I’ve never been that keen on Kniphofia, probably because most tend to be rather too large for my garden, although there are some smaller ones to 50cm. The Moraea I love but have been singularly unable to succeed with them. They germinate well but seem to die on me afterwards, despite (or because of) too much TLC (tender loving care).

Ornithogalum are the opposite. Germination is good and despite some neglect, they seem to flourish. Ornithogalum dubium in a range of colours (white, yellow, orange) is one of my favourites, perhaps less than hardy, although I did leave some bulbs of O. longibracteatum outside last winter in pots under netting and these survived. It is called the ‘Pregnant Onion’, due to the fact that the huge bulb grows up to 12cm across and has its ‘babies’ under the outer skin half way up the bulb.

I love the bright flowered Sparaxis tricolor. Easy to grow outdoors with me, they brighten the early summer with their spectacular red/orange/yellow star-shaped flowers with central markings.

I also like that oddity, Haemanthus albiflos, with usually two flat slab-like leaves and 10cm stems on which perch a boss of white stamens, looking altogether like a man’s shaving brush. There is a red Haemanthus, although this is more ball shaped, as is the similar Scadoxus. With leaves resembling an Haemanthus and with similar flowers, Massonia is a plant I really like, not just for the fact that it is Winter flowering but that the flower, again just a mass of stamens, is completely stemless. The leaves of some are covered with pustule-like marks. All the above I have never tried outside, but they do survive in an unheated glasshouse which lets a degree or so of frost to penetrate.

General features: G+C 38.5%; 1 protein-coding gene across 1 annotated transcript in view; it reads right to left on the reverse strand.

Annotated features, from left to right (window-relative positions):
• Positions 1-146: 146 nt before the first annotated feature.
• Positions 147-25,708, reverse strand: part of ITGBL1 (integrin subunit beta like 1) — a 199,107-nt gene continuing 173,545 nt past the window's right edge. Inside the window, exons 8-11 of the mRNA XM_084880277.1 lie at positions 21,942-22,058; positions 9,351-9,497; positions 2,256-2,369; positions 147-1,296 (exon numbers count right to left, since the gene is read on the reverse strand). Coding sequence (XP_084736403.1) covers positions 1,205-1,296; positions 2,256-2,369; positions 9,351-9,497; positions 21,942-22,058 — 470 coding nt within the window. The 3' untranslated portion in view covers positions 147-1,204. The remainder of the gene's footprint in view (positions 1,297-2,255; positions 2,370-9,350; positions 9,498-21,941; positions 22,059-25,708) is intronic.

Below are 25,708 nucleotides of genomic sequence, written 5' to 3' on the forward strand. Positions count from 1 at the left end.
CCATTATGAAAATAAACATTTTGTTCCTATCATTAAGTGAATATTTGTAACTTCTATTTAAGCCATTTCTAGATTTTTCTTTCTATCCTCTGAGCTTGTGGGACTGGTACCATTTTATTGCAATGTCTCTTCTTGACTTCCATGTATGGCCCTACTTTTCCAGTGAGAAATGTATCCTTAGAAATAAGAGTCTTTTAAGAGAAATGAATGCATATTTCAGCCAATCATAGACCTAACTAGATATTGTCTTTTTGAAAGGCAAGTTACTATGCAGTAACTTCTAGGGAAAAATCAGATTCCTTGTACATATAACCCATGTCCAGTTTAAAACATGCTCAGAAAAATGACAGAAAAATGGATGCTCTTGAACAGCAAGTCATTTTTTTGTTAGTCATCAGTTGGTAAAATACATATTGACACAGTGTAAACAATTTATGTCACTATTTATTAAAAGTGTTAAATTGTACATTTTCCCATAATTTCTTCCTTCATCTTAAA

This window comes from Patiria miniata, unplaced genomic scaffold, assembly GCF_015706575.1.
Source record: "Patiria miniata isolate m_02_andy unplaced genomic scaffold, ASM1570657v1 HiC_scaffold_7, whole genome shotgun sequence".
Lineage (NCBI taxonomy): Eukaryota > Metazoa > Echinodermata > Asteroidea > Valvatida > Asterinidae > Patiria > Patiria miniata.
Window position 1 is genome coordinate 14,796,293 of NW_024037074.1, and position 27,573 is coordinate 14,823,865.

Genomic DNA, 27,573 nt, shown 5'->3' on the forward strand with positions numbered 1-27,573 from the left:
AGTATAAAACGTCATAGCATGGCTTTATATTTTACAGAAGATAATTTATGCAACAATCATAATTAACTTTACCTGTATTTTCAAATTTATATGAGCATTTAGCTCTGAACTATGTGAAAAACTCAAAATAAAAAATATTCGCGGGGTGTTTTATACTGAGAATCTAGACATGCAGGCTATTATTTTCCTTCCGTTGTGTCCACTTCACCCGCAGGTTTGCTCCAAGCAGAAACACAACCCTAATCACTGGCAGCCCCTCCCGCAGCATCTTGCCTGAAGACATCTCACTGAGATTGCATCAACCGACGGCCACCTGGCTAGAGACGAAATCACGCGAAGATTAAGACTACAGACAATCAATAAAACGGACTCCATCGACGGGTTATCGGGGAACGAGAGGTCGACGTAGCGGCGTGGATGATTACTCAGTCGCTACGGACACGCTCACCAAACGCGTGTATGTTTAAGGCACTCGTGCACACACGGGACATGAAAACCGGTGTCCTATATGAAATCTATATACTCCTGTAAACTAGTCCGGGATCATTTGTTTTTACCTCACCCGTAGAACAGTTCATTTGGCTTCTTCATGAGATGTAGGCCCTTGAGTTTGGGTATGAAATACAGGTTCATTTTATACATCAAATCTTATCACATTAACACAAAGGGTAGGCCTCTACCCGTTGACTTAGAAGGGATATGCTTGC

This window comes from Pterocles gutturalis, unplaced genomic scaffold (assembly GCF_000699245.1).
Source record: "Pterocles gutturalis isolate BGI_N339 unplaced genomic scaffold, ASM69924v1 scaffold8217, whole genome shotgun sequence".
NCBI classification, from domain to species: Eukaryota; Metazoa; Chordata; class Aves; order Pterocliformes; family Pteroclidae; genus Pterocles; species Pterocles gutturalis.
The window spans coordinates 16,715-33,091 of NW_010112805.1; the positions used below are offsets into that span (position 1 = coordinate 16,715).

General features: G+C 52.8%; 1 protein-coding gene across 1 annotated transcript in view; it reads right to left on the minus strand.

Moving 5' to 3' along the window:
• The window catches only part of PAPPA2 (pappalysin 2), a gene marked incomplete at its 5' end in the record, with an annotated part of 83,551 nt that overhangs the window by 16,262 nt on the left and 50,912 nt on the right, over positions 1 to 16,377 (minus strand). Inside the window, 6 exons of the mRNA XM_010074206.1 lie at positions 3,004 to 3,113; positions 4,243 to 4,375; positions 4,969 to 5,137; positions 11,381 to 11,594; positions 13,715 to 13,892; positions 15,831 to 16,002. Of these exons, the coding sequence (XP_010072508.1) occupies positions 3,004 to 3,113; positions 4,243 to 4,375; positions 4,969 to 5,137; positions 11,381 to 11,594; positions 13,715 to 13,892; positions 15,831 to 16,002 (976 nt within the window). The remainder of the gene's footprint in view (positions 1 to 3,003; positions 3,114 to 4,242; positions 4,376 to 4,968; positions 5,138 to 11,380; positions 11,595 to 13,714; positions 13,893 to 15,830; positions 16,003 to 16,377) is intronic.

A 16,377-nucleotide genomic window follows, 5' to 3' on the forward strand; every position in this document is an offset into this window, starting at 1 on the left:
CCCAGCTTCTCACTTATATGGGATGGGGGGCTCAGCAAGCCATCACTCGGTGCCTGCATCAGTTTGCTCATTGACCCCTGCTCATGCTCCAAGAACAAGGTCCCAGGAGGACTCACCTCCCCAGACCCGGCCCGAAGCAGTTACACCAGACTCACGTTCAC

I’ll finish this article with Watsonia. Rarely seen up to about 5 years ago, they are gradually being introduced into garden centres. From seed I have grown W. pillansii, angusta, wilmaniae and humilis, and await their flowering with impatience. Watsonia densiflora and the tall W. meriania grow outside comfortably.

There is a rich abundance of bulbous plants in South Africa and I have only touched on a few of the averagely hardy that I grow. I cultivate others, some hardy and others not really hardy, like Babiana, Clivia, Cyrtanthus, Gloriosa, Hesperantha, Lachenalia, etc., etc., which fill the glasshouses with colour in due season. South African bulbs are definitely worth growing and as most of us have a glasshouse, why not try your hand at SA bulbs to go alongside your narcissi and tulips.

First published in the Devon Group Newsletter, June/July 2009
and subsequently in Cornucopia Issue 26.
© Copyright for this article: Roger Stuckey

This article was taken from a copy of Cornucopia that was published in 2010. You could be reading these articles as they are published to a national audience, by subscribing to Cornucopia.

  • Results: 21 (must = 1)
  • Privacy: (Not equal Private, or = blank)
  • Username: (Logged in)

Result =1 AND Not Private

Result = 1 AND Logged In

Result = 1 AND Privacy = Blank